WASHINGTON – The technology industry is loudly applauding the creation of a subcommittee on the new House Homeland Security Committee that focuses on cyber-security, science and research and development.
"The establishment of this pivotal subcommittee underscores the importance of cyber-security to our critical infrastructures, our economy and our citizens," said Bill Conner, CEO of computer security company Entrust Inc.
The 50-member Select Committee on Homeland Security was formed in January, but wrapped up its organizational structure on Tuesday with the creation of five subcommittees aimed at protecting the nation's most critical assets — including cyber ones — and overseeing the new Department of Homeland Security.
The other four subcommittees created were Infrastructure and Border Security; Emergency Preparedness and Response; Intelligence and Counterterrorism; and Rules.
"At a time when our nation has a heightened awareness of the need to secure our homeland, it is essential to recognize that without cyber-security, there is no physical security, said Robert Holleyman, president of the Business Software Alliance. "Chairman Cox has recognized that reliable information networks are one of the most important tools in the government's homeland security efforts."
The committee was formed by consolidating the jurisdiction of 40 other committees and subcommittees, including House Energy and Commerce, Transportation and Infrastructure, Government Reform and Intelligence. Leading the committee are Chairman Chris Cox, R-Calif., and ranking member Jim Turner, D-Texas.
Cox said Tuesday that the committee will put aside partisan fights in the name of homeland security.
"We are here because we have a job to do, one that does not involve partisan fighting," he said, "but rather ensuring that the largest reorganization of the federal government since the 1950s achieves its purpose: preventing another terrorist strike on American soil."
This cyber-security subcommittee will have oversight of the security of computer, telecommunications, information technology, industrial control, electric infrastructure and data systems, science and research and development activities aimed at boosting the nation's defenses.
It will oversee Homeland Security Department activities to protect both government and private computer networks and systems from domestic and foreign attacks and to protect U.S. infrastructures from any effects of a cyber attack.
The tech industry has been adamant about the need for more cooperation between the government and industry to share information about cyber weak spots. Because the private sector owns over 80 percent of the nation's critical infrastructures, techies say government needs their know-how to secure systems of all kinds.
"The makers of technology products have made cyber-security the highest priority. Our member companies see this move by Congress as extremely important; we cannot overlook cyber-security as an aspect of physical security," said Harris Miller, president of the Information Technology Association of America.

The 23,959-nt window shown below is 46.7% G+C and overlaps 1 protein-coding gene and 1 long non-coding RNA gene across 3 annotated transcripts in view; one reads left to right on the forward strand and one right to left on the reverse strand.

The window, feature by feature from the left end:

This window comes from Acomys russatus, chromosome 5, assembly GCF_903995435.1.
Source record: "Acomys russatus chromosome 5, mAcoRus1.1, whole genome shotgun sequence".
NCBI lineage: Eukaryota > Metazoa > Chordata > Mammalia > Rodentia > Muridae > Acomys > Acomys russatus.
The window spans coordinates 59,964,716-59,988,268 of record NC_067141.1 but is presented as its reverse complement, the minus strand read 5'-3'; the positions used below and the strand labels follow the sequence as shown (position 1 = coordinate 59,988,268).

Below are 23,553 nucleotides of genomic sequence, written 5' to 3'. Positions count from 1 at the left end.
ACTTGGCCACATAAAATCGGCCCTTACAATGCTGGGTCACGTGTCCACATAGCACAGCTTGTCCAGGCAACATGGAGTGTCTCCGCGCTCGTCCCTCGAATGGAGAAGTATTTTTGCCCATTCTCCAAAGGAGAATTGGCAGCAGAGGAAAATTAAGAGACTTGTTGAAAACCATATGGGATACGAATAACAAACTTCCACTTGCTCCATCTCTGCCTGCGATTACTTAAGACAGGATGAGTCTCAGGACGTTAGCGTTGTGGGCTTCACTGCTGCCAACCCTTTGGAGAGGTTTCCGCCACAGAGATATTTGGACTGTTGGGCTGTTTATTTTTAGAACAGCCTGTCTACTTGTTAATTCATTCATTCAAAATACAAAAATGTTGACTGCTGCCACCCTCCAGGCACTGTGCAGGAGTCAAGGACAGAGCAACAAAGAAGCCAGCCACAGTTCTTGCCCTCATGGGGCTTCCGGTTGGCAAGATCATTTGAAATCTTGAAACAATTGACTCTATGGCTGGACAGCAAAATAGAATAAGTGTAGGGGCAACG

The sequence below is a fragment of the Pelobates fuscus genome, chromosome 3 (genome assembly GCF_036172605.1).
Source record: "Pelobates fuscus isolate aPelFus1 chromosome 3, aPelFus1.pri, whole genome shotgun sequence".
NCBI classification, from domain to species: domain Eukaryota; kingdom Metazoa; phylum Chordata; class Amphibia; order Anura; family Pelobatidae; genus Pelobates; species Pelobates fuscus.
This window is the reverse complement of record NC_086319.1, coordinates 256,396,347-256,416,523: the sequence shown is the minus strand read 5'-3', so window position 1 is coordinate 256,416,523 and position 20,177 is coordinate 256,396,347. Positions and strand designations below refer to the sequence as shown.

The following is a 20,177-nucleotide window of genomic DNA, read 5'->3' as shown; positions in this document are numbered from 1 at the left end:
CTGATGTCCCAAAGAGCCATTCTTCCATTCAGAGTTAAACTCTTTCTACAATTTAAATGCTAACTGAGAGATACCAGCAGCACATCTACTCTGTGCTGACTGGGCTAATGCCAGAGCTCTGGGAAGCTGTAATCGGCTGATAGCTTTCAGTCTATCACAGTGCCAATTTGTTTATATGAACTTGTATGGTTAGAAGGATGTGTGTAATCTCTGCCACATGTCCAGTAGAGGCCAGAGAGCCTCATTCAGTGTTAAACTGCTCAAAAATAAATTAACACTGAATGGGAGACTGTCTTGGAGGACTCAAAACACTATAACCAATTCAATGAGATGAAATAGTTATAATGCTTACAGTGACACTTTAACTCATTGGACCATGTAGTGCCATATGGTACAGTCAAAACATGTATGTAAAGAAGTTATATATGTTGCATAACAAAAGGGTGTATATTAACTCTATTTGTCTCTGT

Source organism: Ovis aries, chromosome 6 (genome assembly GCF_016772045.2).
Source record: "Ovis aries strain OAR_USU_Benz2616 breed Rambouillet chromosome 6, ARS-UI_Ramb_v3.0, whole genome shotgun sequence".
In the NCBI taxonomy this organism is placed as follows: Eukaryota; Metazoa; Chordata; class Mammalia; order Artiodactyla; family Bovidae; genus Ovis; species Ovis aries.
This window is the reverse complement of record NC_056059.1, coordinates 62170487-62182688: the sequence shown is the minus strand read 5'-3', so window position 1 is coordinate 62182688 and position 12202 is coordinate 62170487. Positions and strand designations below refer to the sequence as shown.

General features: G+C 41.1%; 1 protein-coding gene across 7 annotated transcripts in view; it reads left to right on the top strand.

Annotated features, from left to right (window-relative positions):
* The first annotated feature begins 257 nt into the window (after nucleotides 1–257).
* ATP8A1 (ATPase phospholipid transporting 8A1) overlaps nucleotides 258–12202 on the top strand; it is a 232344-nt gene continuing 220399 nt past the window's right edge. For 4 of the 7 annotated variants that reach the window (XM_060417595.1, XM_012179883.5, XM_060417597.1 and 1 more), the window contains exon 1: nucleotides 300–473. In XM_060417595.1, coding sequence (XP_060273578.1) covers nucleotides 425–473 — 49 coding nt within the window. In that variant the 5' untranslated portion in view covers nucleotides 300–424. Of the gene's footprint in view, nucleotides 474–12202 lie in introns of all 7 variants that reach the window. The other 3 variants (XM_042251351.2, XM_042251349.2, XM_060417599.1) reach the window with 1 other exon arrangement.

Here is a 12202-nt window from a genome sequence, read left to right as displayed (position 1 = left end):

Later this month, ITAA will issue a publication, "The Long Campaign: Information Security in the Age of Cyberterror," chock full of insights from leading private and public sector experts on combating cyber threats.
The tech industry and its wares will be a vital asset to the Homeland Security Department as the Bush administration looks for ways to stay one step ahead of any would-be terrorists.
"The first tool is to leverage our strength as the leader in IT and to more quickly place into the hands of decision-makers the best and most accurate intelligence that will inform decisions and enable action," Information Technology Industry Council President Rhett Dawson said at a homeland security summit in Washington on Wednesday.
"Intelligence coordination is key to protecting America and its allies from acts of terror and can be facilitated more effectively with the use of technology."
The other subcommittees will tackle a range of other issues.
The Infrastructure and Border Security Subcommittee will deal with prevention of importation of weapons, pathogens, narcotics and other contraband; illegal immigrants; borders, ports and airspace; infrastructure and government, business and financial institutions.
The Emergency Preparedness and Response panel will oversee the government's preparation and response to any chemical, biological, or radiological attacks and will deal with public health, disaster preparedness and coordination of emergency responses to a terrorist attack.
The Subcommittee on Intelligence and Counterterrorism will make sure the Homeland Security Department and relevant intelligence agencies are doing their jobs preventing and interdicting terrorist attacks on U.S. soil and will make sure intelligence data is properly collected, shared and analyzed. It will also make sure that effort does not impede civil rights.
The Rules Subcommittee will make sure any House rules on homeland security are implemented and will deal with jurisdictional disputes related to the Homeland Security Department.
Cox will work on a proposal to make his committee permanent beginning in the 109th Congress, which begins January 2005. He plans to watch how the House Appropriations Committee deals with its own reorganization for Homeland Security Department funding before recommending ways to set up a standing homeland security committee.
Cox also urged the Senate to follow the House's lead and consolidate its own homeland security House.